The Minister of Foreign Affairs, Louise Mushikiwabo, has slammed the United Nations Group of Experts report implicating Rwanda in the DRC crisis, saying it is compromised and urged the international community to support ongoing regional efforts to resolve the confict.
I hope our regional and international partners will welcome and support the agreement reached in Kampala this week
The report accuses Rwanda of backing M23 rebels in the eastern Democratic Republic of Congo, a charge Rwanda denies.
Earlier this week, the rebel force seized parts of eastern DRC, including Goma, the capital of North Kivu province.
"Rwanda has made every effort to respond comprehensively to all allegations in this compromised report. We are not interested in rehashing all that is wrong with the report but the fact that it is labelled "expert" or "UN" doesn't mean it is truthful. Rwanda is neither the cause nor a complicating factor of the problems in the DRC but part of the solution," Mushikiwabo said in a statement.
She added that the breakthrough reached on Wednesday by Presidents Yoweri Museveni of Uganda, Paul Kagame and Joseph Kabila of DRC was the best chance for peace since the current crisis began.
"We, in the region have spent many months working for a solution to this crisis, I hope our regional and international partners will welcome and support the agreement reached in Kampala this week by the Heads of State of DRC, Uganda, Rwanda. It represents the most effective way to end the conflict and bring about peace and progress in the DRC."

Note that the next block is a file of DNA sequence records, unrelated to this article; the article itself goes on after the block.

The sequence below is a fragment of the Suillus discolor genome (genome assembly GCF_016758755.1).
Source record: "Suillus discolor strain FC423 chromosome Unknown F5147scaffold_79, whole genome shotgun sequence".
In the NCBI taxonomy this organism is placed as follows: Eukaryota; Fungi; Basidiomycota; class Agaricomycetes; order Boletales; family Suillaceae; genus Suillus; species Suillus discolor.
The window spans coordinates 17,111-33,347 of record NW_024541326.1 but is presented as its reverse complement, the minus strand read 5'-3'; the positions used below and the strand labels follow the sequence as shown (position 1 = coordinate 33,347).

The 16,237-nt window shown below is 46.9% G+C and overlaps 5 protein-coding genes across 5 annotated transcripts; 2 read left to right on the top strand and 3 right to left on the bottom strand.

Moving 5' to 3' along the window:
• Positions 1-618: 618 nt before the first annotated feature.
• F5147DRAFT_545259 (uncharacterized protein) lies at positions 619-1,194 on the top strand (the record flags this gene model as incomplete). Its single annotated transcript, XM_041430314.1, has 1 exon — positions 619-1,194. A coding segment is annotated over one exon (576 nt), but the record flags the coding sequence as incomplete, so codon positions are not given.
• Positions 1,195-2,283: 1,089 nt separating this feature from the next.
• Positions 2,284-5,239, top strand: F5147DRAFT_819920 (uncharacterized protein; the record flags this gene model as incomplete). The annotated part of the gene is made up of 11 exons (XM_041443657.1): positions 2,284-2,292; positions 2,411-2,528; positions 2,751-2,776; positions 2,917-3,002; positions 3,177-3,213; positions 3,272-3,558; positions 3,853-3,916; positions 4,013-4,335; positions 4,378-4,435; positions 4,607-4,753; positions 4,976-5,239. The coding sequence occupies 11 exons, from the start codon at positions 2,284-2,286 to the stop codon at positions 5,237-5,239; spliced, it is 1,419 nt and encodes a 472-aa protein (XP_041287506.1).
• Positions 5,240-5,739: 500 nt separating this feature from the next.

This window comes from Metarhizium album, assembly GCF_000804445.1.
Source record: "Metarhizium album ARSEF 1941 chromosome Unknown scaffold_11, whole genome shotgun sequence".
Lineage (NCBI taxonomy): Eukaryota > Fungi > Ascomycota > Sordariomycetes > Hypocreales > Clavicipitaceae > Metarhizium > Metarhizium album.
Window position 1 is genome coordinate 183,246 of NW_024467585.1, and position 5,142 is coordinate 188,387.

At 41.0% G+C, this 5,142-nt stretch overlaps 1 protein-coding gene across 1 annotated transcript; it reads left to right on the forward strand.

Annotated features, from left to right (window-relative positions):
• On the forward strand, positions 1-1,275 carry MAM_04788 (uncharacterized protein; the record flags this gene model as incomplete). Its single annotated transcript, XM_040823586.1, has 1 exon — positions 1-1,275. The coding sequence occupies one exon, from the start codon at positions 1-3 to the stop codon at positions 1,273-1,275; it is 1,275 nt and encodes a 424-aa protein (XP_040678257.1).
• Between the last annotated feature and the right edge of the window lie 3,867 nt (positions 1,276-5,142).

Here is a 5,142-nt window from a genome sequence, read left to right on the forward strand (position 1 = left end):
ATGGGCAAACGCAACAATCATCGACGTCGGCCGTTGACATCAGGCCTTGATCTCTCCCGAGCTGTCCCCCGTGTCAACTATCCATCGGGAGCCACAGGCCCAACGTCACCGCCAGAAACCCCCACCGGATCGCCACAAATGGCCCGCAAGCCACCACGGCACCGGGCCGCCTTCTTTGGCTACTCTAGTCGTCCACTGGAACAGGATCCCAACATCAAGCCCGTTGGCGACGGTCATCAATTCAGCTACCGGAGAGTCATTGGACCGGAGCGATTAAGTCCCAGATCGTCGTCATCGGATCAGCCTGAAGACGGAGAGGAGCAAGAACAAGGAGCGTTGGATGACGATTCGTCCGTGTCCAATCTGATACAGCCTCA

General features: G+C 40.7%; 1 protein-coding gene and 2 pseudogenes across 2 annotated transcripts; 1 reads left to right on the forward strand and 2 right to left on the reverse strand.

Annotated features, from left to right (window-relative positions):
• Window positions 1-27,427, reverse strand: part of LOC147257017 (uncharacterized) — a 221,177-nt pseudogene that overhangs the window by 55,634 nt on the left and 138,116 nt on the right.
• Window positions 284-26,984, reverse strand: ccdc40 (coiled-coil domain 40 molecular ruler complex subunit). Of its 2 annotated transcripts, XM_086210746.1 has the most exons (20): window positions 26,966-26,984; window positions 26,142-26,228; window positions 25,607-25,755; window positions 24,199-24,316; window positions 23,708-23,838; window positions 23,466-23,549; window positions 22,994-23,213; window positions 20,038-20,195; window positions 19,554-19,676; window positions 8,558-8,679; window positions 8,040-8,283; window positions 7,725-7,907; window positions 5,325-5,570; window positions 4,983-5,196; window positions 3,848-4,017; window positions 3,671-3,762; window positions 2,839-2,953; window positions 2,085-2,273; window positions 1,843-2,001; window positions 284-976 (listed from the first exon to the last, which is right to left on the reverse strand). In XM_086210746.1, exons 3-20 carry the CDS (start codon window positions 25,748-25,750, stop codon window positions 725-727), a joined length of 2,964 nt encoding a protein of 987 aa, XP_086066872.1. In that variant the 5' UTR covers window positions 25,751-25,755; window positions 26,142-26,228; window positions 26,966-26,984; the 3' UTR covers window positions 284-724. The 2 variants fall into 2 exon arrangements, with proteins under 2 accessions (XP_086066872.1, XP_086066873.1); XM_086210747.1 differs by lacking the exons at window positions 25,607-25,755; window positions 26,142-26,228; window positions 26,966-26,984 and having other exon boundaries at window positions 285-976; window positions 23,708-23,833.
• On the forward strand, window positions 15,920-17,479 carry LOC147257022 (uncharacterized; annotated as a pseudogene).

She pointed out that Rwanda was keen to see the new impetus succeed because the absence of solutions to the conflict in the DRC affects Rwanda negatively.
"We are dealing with complex issues here, success doesn't depend only on Rwanda and the responsibility of the international community cannot be pushed aside. We therefore hope that all parties will support this regional effort," noted Mushikiwabo.
Kabila agreed to hold direct talks with the M23 rebels, and in return, the leaders demanded the rebels pull out of Goma.
In a related development The New Times is reliably informed that the Expanded Joint Verification Mechanism, launched in September in Goma, DRC has compiled a report from their initial investigations which indicates that there is no evidence proving that Rwanda is providing logistical support to the M23 rebel group.
Although the report is yet to be made public, the Defence and Military spokesperson, Brig Gen. Joseph Nzabamwita confirmed this to The New Times, saying it's a vindication of the government of Rwanda.
The Joint Verification Mechanism-previously a bilateral arrangement between Rwanda and DRC-was designed to verify allegations against either side, was expanded to include all ICGLR member states.
The mechanism consists of a team of 24 senior military officers drawn from the 11 member states constituting the ICGLR.
DRC and Rwanda are both represented by three officers each, while the other nine countries each have two delegates each. The team is led by Uganda's Brig General Geoffrey Muhesi.